Chapter 7: The impact of globalization drivers on strategy–performance relationships in international markets
The relationship between international marketing strategy and performance has since the late 1980s been researched by several authors (Samiee and Roth, 1992; Szymanski et al., 1993; Cavusgil and Zou, 1994; Zou and Cavusgil, 2002; Lim et al., 2006; Xu et al., 2006; Lages et al. 2008; Solberg and Durrieu, 2006; 2008; Schilke et al., 2009). So far, however, there is little agreement on the impact of different strategies on performance. For instance, while Samiee and Roth (1992) found no correlation between standardization and firm performance, Zou and Cavusgil (2002) found in a sample of US firms competing in global industries that global marketing strategy (GMS) positively affects financial and strategic performance and, moreover, that GMS is affected by external globalization drivers and internal factors such as international experience and dedication/global orientation of the firm. In spite of the fact that the wealth of contributions to this literature is increasing, none to our knowledge has explored the moderating effects on performance of external drivers of globalization. We claim that it is vital for firms to understand these effects. The debate and the many studies of standardization or adaptation in international markets are a testimony of the unresolved conundrum of global marketing. The present chapter aims at filling part of this gap in the literature. We explore the moderating impact of globalization drivers on strategies–performance relationships using a sample of Singaporean, German and Norwegian small to medium-sized firms.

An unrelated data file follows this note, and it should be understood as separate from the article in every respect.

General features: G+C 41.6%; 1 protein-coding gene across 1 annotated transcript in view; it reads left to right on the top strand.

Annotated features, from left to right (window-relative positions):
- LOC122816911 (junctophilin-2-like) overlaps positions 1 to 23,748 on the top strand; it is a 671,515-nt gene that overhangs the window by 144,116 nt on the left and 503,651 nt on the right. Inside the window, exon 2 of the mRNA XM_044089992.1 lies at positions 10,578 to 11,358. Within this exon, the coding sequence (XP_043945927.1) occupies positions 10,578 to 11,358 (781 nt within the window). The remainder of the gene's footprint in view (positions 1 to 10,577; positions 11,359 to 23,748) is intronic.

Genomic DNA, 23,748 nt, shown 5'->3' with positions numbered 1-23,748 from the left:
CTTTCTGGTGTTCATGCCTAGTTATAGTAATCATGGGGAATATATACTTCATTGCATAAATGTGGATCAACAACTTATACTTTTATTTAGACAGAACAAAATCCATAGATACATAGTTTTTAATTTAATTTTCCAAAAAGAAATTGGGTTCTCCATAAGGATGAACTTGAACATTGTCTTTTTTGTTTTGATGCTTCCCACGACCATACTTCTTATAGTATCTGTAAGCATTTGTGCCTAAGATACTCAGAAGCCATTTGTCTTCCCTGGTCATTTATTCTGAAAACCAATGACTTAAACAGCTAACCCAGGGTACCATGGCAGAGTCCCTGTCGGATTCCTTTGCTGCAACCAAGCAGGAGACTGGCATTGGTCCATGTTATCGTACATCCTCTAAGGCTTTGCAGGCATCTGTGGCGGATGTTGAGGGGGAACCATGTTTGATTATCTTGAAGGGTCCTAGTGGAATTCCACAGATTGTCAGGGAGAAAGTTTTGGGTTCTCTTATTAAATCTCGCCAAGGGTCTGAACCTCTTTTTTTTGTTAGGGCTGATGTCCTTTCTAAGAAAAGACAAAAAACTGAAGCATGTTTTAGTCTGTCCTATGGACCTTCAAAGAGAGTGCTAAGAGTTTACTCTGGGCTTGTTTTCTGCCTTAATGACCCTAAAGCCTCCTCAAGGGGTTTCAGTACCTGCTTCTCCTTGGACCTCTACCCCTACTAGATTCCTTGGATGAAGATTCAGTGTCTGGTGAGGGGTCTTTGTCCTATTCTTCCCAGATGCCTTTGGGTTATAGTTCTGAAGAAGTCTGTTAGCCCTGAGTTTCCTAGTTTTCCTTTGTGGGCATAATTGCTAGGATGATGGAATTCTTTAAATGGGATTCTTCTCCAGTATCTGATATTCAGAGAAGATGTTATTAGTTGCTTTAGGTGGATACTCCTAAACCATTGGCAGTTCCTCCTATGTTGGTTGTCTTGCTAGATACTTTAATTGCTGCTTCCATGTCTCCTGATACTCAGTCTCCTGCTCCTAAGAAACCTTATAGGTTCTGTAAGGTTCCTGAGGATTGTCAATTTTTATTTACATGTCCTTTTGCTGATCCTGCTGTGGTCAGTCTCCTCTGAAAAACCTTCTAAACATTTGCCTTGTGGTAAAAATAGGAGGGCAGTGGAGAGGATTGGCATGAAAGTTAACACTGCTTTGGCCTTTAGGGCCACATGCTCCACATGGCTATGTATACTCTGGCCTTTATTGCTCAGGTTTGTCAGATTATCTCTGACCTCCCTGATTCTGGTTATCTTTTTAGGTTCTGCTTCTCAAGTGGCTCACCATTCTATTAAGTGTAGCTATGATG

You are not authenticated to view the full text of this chapter or article.
Elgaronline requires a subscription or purchase to access the full text of books or journals. Please login through your library system or with your personal username and password on the homepage.
Non-subscribers can freely search the site, view abstracts/ extracts and download selected front matter and introductory chapters for personal use.
Your library may not have purchased all subject areas. If you are authenticated and think you should have access to this title, please contact your librarian.